Friday, March 07, 2008

Lots of Ways for Kids to be Smart but Does It Help

All kids are smart. We call it individual differences.

Just because Jason doesn’t read very well, doesn’t mean he’s dumb. After all, he’s really good in art. His drawings are exceptional for his age.

Susan’s flunking her academic classes but she’s great on the girls varsity softball team. So, as the reasoning goes, Jason and Susan are smart.

In good classrooms, teachers honor these differences. In the best classrooms, teachers are encouraged to teach to these differences. And it’s not easy.

This year we’re celebrating the 25th anniversary of Howard Gardner’s groundbreaking book. “Frames of Mind.” Gardner, a developmental psychologist at Harvard, identified seven intelligences in his book, “Frames of Mind.” Our standard academic classes including literature and writing, math and science, music, art, and P.E. correspond to the first five intelligences.

In Gardner’s terms, the intelligences include linguistic, logical-mathematical, musical, spatial (art), and bodily-kinesthetic. The other two include interpersonal (I understand you) and intrapersonal (I understand myself). Gardner later added more intelligences to his list.

Gardner’s work eventually made its way into the classroom as teachers developed Multiple Intelligences curriculum for K-12 with books like Thomas Armstrong's Multiple Intelligences in the Classroom and Kristen Nicholson-Nelson's Developing Students' Multiple Intelligences.

Don’t get me wrong. Yes, we need to honor all children and their individual strengths.

But does labeling a child “bodily-kinesthetic” or “spatial” help this youngster get on in the world? Once she’s got that label, does she assume she’ll never be able to develop linguistic or logical-mathematical abilities?

What if Sarah wants to go to an elite college. She won’t make it if
she doesn’t have good grades in all subjects, participates in sports,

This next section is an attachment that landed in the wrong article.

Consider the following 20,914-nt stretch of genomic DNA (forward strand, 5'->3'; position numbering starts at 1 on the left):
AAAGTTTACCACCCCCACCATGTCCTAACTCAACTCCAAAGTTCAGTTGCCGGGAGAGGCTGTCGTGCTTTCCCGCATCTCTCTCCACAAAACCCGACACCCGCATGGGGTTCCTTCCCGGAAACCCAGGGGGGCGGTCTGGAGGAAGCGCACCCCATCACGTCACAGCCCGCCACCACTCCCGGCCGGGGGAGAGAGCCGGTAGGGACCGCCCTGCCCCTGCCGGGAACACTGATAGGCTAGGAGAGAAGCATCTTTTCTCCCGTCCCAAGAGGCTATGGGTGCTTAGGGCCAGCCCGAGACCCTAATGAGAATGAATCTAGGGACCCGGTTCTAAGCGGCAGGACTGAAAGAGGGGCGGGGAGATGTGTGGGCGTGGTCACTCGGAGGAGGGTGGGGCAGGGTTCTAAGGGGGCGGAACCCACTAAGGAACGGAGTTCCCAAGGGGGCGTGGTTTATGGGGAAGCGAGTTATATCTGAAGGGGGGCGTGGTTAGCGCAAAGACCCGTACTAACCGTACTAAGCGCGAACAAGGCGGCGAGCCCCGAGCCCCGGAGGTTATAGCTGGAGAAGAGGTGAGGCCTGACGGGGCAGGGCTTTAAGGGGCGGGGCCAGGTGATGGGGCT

plays in the school orchestra, and includes extracurricular activities,
esp. community service.

That means she needs proficiency in all the intelligences. In other words, well-rounded.

And what of overlapping intelligences? If Sarah chooses to major in music, she’s probably excellent in math. And she wrote a terrific application essay to get into that elite college. So, she’s got great language skills too.

If we’ve taught to a child’s individual difference, do we help them get on in life? How does a non-reader find the driver’s license bureau in the phone book? How does an artist figure out the best ways to invest their earnings from their sculpture?

So how can we honor all children while encouraging proficiency in all intelligences?
Brain-based learning, whole-brain learning, movement-based learning, and Brain Gym offer answers. Kids really can become proficient in more than one intelligence because the brain isn’t hard-wired!

Want to check your intelligence? Take this fun quiz—just don’t take it too seriously.

Tomorrow we’ll look at how we get these intelligences. (It’s not all inborn, by the way.)


P.S. Discover how Brain Gym can help you (not just your kids) lower stress and focus on a difficult task you’ve been putting off. Download the handouts and listen to the free audio. Then sign up for Brain Gym Basics. Starts March 11. All you need is a phone to learn enough Brain Gym to see immediate results at home and in the classroom.

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